By Chris Joseph
By Michael E. Miller
By Kyle Swenson
By David Villano
By Kyle Swenson
By John Thomason
By Michele Eve
The astounding realism of the performance dissipates only with the appearance of Ken Clement, Lord Satan himself, whose arrival onstage is heralded by the smell of sulfur. He is monstrously merry, all thunderous belly laughs and grins so big they could swallow you. His joviality seems boundless, until he is left alone for a moment with his quarry (whose name I won't give away). Clement stares him down over the poker table, and his grin is suddenly frozen and awful, like a primitive tribe's carving of a cannibal god. His face reddens, then purples, and I suddenly realize that affable, Scotch-swilling Clement, with whom I have exchanged a dozen friendly post-show handshakes, is the scariest person I've ever seen. The visage couldn't have been any more frightening if his eyes had burst into flames — which, for a moment, I expected them to do.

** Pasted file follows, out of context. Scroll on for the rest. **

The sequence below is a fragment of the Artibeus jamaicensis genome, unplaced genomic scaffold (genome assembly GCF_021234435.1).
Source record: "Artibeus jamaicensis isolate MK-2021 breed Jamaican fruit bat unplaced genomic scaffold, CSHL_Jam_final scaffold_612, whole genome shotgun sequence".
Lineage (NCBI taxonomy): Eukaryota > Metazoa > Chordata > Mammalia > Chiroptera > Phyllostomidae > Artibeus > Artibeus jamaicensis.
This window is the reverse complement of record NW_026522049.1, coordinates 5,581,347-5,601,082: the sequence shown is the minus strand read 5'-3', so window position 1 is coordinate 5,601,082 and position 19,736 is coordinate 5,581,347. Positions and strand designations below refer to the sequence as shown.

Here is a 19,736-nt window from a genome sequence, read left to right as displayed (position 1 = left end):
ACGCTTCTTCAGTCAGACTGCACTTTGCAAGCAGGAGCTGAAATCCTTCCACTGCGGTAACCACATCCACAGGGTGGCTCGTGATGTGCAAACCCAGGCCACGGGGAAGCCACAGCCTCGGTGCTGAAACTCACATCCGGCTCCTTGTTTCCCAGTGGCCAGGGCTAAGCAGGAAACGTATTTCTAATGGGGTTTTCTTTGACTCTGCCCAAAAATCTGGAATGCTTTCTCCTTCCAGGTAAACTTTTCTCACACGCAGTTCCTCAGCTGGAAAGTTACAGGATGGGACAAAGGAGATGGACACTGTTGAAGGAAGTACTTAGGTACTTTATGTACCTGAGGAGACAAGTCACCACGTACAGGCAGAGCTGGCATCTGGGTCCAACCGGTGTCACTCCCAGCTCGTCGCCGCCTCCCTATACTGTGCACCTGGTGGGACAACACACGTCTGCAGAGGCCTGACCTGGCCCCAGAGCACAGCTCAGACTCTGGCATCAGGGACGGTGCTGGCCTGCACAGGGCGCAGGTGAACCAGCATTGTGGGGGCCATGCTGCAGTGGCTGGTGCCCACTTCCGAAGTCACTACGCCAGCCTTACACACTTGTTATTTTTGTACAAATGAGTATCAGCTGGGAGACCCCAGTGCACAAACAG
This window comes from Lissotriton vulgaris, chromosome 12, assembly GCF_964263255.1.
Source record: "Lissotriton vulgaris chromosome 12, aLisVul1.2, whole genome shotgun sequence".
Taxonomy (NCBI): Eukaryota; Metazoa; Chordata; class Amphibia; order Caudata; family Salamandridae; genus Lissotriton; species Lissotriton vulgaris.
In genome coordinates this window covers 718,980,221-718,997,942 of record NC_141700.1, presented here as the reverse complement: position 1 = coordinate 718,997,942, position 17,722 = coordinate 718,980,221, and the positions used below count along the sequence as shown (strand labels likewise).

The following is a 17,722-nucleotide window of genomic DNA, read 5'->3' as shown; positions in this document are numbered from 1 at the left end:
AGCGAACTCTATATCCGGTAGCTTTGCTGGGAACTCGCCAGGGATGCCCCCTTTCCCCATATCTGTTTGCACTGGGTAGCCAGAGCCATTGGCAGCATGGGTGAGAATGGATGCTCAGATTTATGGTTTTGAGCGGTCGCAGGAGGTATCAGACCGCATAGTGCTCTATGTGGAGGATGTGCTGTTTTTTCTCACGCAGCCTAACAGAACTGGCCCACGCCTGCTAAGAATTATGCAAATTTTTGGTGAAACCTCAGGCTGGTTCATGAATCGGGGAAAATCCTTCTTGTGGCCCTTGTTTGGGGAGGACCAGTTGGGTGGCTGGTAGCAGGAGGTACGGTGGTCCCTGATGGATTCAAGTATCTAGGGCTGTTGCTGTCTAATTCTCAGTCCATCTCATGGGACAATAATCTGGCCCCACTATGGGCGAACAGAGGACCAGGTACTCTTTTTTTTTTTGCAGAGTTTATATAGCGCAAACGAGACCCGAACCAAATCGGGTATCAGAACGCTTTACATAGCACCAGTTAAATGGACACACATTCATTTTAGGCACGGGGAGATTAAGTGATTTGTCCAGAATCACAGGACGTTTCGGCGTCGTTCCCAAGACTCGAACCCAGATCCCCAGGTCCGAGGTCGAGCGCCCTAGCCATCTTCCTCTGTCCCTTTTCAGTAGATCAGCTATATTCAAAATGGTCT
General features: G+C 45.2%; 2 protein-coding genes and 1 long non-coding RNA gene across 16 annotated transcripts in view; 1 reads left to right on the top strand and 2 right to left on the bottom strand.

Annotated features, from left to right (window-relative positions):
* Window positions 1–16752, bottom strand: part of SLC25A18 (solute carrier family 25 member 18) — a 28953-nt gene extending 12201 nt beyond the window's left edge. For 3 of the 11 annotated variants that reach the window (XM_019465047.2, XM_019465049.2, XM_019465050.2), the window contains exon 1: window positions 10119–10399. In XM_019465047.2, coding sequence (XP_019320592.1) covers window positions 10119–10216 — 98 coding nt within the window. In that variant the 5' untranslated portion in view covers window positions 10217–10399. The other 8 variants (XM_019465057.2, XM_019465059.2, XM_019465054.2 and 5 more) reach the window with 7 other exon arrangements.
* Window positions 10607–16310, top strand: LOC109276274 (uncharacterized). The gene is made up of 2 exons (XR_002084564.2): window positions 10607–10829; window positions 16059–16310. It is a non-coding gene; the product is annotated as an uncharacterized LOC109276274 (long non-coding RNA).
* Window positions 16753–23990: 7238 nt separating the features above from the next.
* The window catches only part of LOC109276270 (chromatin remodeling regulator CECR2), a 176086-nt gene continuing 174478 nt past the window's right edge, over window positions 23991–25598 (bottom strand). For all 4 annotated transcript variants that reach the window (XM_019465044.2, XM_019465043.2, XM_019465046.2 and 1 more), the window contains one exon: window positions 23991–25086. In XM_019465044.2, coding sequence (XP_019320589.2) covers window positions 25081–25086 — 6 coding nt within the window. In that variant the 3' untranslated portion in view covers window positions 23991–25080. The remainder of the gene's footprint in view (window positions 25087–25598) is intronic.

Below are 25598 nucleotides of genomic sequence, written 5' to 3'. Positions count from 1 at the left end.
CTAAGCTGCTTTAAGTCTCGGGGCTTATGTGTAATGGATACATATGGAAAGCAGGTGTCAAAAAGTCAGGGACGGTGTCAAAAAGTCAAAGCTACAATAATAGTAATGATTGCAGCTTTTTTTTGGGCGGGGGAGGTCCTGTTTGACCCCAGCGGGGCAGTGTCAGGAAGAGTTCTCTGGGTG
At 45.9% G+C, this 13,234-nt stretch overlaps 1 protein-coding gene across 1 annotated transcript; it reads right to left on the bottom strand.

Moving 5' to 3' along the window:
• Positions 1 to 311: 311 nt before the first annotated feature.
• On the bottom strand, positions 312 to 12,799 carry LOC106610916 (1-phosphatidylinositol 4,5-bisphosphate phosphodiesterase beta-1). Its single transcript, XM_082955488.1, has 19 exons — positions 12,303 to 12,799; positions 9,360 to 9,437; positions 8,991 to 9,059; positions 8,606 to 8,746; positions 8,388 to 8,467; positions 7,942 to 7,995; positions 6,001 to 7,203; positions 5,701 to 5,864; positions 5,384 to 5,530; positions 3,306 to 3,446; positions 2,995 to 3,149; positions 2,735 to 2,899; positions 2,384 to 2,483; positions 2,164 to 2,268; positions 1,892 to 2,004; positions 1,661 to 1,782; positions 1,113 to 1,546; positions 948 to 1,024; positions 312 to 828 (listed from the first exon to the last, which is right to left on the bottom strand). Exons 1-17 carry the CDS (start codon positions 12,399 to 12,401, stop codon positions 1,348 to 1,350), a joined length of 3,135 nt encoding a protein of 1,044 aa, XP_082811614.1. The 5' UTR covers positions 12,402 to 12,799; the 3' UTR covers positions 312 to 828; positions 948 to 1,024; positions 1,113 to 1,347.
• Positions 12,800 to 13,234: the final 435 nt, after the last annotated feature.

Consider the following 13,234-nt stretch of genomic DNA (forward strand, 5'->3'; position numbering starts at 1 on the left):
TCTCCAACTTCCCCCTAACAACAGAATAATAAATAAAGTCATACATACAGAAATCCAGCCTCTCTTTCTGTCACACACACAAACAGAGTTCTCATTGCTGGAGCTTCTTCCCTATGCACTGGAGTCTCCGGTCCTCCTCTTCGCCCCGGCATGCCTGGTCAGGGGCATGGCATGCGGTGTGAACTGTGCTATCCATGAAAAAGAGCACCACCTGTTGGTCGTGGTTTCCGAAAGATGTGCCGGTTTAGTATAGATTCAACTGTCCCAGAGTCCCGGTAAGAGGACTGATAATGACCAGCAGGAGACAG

I do not believe that McPherson wrote The Seafarer to bring about any particularly Christian feeling in his audience. Rather, I think McPherson — who is no stranger to alcoholic depression — wanted to say something about the power of guilt and how it can transform even the most innocuous, loving moment into a setting for pure surrealist terror. See this show, watch that look of Clement's, and then listen to his long, poetic description of what hell is really like. After you do, you will watch the ensuing hand of poker very nervously, and even the secular may find themselves praying for the intervention of grace.
Contact the author: Brandon.Thorp@BrowardPalmBeach.com.
The visage couldn't have been any more frightening if his eyes had burst into flames.